A FAIR EXCHANGE II
 
A while since I wrote anything here. R.R. at Tone Deaf was kind enough to enquire if my silence spelt "bad news" and I was happy to re-assure him that all is well with me.
 
In fact life has been pleasant. Our daughter and husband have been over for 6 weeks from Australia. I am still riding bicycles and motorcycles.
 
My last post mentioned using £1600 proceeds from the sale of my BMW motorcycle to buy hearing aids. Fortunately these were on a "try or return" basis. I tried, considered I can easily do without them, and returned them for a full refund.
 
Then, whilst browsing eBay, I saw this:
 
 
Readers of earlier posts may remember my extolling the delights of a blue one of similar make. However, this is the latest model. European emission laws mean it comes with a completely new fuel injection engine (hydraulic tappets and self adjusting primary chain). Although a 2009 model it had only managed 500 miles before the purchaser took ill and laid it up. He eventually died and it was being sold by his executor. Too good to miss, I raided the piggy bank, hired a bike trailer and took off for Leicester to buy it.
 
This meant that I now had two Enfields, so the blue one went on eBay and was bought by a man from Belgium who came over for the day to buy it (he was going to buy one in Germany, but Kent, UK, via the Channel Tunnel, was closer and quicker).
 
The sale of that, plus the proceeds from the BMW sale covered the cost of the black beauty. ("Traditional" motorcycles always look better in black/gold, I feel)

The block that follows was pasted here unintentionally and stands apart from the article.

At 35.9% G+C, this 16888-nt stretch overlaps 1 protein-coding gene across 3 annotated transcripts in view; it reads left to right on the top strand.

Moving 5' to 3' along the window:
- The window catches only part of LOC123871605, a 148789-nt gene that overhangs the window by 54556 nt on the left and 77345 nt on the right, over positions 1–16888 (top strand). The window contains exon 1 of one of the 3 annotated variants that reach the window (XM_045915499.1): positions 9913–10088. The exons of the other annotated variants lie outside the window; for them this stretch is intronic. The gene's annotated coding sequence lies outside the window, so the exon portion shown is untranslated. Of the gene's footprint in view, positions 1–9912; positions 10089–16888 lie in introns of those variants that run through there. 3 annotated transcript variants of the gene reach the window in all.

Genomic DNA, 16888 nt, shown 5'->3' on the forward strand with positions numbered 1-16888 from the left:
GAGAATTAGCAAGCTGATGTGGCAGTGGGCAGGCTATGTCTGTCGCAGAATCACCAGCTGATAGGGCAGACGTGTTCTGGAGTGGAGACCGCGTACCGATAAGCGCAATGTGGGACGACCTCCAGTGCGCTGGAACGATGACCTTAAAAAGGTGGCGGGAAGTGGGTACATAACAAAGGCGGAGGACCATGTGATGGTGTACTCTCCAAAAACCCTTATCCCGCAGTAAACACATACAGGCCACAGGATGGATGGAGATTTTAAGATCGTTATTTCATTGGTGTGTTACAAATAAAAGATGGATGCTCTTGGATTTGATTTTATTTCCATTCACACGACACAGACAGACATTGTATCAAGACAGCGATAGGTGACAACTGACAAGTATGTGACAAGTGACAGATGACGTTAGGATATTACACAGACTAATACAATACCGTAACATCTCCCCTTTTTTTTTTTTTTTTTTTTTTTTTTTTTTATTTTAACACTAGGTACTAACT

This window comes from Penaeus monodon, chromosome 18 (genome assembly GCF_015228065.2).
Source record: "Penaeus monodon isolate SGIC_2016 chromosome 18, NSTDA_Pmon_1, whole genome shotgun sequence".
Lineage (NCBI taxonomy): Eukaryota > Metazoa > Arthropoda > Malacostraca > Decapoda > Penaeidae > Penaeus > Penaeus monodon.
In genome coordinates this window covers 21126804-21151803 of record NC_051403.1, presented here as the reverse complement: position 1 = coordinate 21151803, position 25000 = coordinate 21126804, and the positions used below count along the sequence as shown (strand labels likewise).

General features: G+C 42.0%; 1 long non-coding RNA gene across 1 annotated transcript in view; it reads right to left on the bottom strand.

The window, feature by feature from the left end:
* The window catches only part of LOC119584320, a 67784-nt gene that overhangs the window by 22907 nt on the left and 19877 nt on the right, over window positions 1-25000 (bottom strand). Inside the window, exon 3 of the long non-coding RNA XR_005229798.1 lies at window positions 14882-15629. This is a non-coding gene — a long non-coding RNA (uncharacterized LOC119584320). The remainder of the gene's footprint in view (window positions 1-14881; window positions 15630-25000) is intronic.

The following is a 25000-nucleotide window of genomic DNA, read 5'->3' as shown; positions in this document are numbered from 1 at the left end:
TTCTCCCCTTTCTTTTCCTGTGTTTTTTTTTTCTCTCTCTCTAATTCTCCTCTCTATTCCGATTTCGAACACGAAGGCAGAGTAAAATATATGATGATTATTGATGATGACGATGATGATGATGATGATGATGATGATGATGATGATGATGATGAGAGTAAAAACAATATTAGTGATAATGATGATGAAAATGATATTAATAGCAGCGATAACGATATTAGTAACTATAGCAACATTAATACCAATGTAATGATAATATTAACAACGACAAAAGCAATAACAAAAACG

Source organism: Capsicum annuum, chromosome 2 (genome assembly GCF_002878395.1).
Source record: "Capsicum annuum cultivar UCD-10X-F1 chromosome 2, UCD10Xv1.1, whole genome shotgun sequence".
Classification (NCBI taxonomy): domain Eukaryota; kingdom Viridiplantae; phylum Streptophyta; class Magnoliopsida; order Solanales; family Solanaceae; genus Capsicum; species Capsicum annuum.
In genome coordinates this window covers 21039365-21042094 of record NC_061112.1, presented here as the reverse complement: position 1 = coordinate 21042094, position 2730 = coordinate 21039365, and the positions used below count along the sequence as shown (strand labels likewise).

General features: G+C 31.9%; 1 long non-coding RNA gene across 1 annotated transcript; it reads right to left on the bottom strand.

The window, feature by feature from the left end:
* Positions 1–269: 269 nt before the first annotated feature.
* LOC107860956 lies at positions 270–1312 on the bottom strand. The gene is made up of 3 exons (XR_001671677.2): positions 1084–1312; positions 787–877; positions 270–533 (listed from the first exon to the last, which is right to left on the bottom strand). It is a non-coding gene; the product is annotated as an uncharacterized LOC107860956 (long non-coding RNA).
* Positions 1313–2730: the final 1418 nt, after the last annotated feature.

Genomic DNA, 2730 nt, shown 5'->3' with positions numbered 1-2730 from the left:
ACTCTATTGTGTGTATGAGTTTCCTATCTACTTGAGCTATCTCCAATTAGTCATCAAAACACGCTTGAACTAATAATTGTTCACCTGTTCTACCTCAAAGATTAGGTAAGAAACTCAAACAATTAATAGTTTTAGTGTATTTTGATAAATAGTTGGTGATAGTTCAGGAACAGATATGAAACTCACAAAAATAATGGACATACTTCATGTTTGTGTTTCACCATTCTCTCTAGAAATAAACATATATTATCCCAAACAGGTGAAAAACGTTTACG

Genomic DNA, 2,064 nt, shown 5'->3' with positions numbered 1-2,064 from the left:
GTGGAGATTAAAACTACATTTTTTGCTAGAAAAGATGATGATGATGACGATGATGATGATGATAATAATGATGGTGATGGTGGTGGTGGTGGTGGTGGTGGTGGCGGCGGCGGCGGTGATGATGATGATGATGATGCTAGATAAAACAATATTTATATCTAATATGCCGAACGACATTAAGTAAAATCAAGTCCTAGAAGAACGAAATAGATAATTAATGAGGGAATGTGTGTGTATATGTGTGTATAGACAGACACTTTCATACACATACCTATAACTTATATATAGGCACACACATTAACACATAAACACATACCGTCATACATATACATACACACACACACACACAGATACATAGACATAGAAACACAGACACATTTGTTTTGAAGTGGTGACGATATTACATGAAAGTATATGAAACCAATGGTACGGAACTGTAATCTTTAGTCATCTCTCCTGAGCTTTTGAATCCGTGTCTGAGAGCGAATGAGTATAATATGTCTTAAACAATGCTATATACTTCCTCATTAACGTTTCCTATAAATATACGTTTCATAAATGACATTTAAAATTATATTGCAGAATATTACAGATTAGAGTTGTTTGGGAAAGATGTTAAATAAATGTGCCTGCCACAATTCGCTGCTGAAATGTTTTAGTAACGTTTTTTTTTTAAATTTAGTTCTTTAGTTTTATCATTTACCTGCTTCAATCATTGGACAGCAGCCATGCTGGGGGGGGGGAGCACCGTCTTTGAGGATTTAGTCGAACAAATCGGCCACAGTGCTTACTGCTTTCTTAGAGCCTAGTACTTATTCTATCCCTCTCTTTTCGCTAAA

A satisfactory result all round.

Tuesday, May 22, 2012

A FAIR EXCHANGE?


I have owned my beloved BMW motorcycle for 25 years - one could say we have grown old together. One could also say that the motorcycle is in better condition these days than its owner! Encroaching arthritis has meant its weight and riding position (heavy on the wrists and hands) is becoming a nuisance, so  I came to consider that discretion is the better part of valour and reluctantly decided to sell it. After all, I still have the lighter Royal Enfield to play with and the Honda Scooter for comfort and convenience.


So I put it on eBay for £1,600 - it sold within 3 hours! A delighted new owner came to pick it up a week later - it was not the happiest day of my life owning motorcycles!



I have ridden motorcycles for 55 years and it is only in the last 20 or so that riders have become increasingly aware of the damage that wind roar can do to the hearing (akin to the sound of a jet taking off nearby) and have started wearing ear plugs when riding.

The moral of all this is that my hearing has deteriorated to the extent that it needs help. The £1,600 I got for the BMW has exactly paid for my smart new hearing aids! Ironical!






Monday, February 13, 2012

"POSH MUSIC"

What constitutes "posh" music? There has been some discussion recently about this subject on the musical blog "Tone Deaf".

It is not, necessarily, inaccessible music and an inspired teacher can make classical music understandable to some who would never have considered it.



I always found that impenetrable character T.E. Lawrence (of Arabia), a.k.a. T.E.Shaw, fascinating. This letter he sent to Sir Edward Elgar covers the subject beautifully, I think.

Monday, February 06, 2012

EMERGING FROM THE CAVE

Those who have honoured me by visiting this blog over the years will know that from December to March I tend towards hibernation as symptoms of SAD tend to overcome me.However the sudden heavy snows which we experienced overnight led me to poke out my nose, leave my Black Dog in the kennel and enjoy (yes!) a ramble with Rex the Dog. As he enters our woods his first act is to survey it for squirrels to run after (he never catches one), but they were not in evidence today, sensibly staying warm and cosy within their winter quarters.
"Now - where are those squirrels"
The wood was glorious in its winter coat. The snow being of a sticky rather than powdery nature meant that there was an “icing on the cake” effect


There was even a touch of “Lowry” evident!

Then home to warmth and a whisky mac – a pleasant interlude to shorten my hibernation period.